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  1. #31
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    Quote Originally Posted by Hefty Hanger View Post
    "The length of the bury depends on the diameter of the rope. Counter-intuitively, the smaller the diameter of the rope, the shorter the bury needs to be. For example, a whoopie made with 1.75 mm Zing-it would only need five inches of bury."

    I do not believe this statement to be true. I made a UCR last night for an adjustable Ridge line for my table cloth hammock. Its very wide and I needed something shorter than the standard 83%. I didn't know how much shorter. I made it with 1.75 zing-it, made the bury 7 inches. Figured more couldn't hurt. It didn't hold.
    The bury needed for a whoopie or UCR to hold is not the same thing as a splice where the bury needs to be a certain length to achieve acceptable strength. The whoopie or UCR bury is about holding against slippage, not an issue of strength.

  2. #32
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    Quote Originally Posted by DeltaNu1142 View Post
    CL, I would think, because you can achieve a shorter minimum hang distance.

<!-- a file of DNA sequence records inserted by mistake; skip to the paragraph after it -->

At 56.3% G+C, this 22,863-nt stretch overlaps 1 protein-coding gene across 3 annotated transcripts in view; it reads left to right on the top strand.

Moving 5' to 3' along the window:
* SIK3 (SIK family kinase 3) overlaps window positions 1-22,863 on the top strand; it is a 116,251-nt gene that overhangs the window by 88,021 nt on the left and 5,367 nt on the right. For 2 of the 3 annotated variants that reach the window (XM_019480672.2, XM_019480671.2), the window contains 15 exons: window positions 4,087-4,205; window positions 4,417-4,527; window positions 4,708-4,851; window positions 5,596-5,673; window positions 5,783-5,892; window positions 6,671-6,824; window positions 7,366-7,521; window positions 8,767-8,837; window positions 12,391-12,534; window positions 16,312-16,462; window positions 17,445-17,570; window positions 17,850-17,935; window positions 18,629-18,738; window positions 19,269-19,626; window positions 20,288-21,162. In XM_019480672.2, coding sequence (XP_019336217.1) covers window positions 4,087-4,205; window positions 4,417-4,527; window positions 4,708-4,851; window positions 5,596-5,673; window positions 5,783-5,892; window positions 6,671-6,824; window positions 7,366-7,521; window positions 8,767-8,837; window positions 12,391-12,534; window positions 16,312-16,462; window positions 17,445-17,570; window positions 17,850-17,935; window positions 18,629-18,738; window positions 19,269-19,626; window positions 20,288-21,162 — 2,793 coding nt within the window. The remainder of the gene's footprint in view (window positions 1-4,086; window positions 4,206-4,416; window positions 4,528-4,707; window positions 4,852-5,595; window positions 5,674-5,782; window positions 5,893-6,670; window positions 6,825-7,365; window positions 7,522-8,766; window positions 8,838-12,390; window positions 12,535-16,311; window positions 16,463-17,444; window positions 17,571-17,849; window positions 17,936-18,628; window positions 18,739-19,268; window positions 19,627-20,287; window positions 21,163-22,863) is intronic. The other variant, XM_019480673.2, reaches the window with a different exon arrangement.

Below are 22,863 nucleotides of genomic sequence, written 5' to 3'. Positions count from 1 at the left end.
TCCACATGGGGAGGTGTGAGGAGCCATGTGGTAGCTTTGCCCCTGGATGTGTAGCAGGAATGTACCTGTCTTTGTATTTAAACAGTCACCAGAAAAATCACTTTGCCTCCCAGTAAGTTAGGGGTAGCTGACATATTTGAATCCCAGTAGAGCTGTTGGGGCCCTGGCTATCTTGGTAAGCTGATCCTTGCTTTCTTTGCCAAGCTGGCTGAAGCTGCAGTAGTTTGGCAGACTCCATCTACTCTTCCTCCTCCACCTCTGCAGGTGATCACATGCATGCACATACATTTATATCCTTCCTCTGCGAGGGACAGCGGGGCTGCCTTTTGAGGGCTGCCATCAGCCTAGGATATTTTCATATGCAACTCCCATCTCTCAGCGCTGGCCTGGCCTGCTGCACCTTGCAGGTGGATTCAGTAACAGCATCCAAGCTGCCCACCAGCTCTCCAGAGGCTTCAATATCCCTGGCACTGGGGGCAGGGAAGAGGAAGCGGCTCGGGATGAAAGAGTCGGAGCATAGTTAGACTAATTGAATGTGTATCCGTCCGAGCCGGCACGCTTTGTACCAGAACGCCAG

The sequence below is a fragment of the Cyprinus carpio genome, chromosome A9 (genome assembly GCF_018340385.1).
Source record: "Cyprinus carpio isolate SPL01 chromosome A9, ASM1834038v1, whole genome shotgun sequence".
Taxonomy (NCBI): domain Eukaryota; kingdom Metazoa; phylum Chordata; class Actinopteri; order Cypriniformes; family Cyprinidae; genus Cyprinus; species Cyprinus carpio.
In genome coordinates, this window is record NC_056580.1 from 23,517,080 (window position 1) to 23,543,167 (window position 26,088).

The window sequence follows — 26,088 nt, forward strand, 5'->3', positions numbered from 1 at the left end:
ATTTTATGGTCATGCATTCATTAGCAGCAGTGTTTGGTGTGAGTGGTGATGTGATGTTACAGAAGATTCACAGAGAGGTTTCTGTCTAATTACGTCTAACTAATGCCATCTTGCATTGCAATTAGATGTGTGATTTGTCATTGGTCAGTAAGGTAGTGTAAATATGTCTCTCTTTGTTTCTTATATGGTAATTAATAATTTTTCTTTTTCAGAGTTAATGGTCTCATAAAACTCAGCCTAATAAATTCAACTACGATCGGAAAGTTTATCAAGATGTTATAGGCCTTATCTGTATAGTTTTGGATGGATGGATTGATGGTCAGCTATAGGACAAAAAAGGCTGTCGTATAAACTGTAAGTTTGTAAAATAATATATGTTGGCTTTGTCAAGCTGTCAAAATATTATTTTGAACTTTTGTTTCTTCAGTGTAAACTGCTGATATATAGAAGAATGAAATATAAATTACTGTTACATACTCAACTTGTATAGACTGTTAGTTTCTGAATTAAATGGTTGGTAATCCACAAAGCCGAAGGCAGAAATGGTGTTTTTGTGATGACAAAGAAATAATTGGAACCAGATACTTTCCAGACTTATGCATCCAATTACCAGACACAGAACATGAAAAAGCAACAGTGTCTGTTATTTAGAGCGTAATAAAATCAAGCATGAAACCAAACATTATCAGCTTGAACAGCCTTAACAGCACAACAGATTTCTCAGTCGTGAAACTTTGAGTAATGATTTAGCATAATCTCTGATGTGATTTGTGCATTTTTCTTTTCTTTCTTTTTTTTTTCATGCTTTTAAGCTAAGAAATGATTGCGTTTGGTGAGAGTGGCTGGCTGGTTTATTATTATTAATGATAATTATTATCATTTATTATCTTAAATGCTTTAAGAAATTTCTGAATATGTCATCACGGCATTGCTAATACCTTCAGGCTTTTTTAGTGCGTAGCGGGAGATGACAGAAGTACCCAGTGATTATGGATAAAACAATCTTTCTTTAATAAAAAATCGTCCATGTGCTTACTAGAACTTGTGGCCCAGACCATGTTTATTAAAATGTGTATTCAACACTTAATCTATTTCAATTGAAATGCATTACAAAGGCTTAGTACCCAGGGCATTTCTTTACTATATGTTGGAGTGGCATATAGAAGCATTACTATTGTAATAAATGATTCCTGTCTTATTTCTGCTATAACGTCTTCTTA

How would you determine the length of the cl

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  3. #33
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    Quote Originally Posted by PBThompson View Post
    How would you determine the length of the cl

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    The length of a CL is basically (2 x bury length + working spare)/2. It divides by 2 because it is a loop. With 4 1/2" burries loop lengths of 6"-8" are typical and 5" is probably the practical minimum. 6" to 8" CLs will work for most gather end hammocks, I have standardized on 8" loops, and have never had an issue where I wished my CLs were shorter.

    The length of a dogbone is basically 2 x bury length + 2 x loop length + working spare. With 3" loops and 4 1/2" burries, 16" is the basic minimum length of a dogbone. Shortening the loops to 2" takes this down to 14", which is still much longer than a typical CL.

  4. #34
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    Thanks informative as always.



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  5. #35
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    Quote Originally Posted by scottsosmith View Post
    The length of a CL is basically (2 x bury length + working spare)/2. It divides by 2 because it is a loop. With 4 1/2" burries loop lengths of 6"-8" are typical and 5" is probably the practical minimum. 6" to 8" CLs will work for most gather end hammocks, I have standardized on 8" loops, and have never had an issue where I wished my CLs were shorter.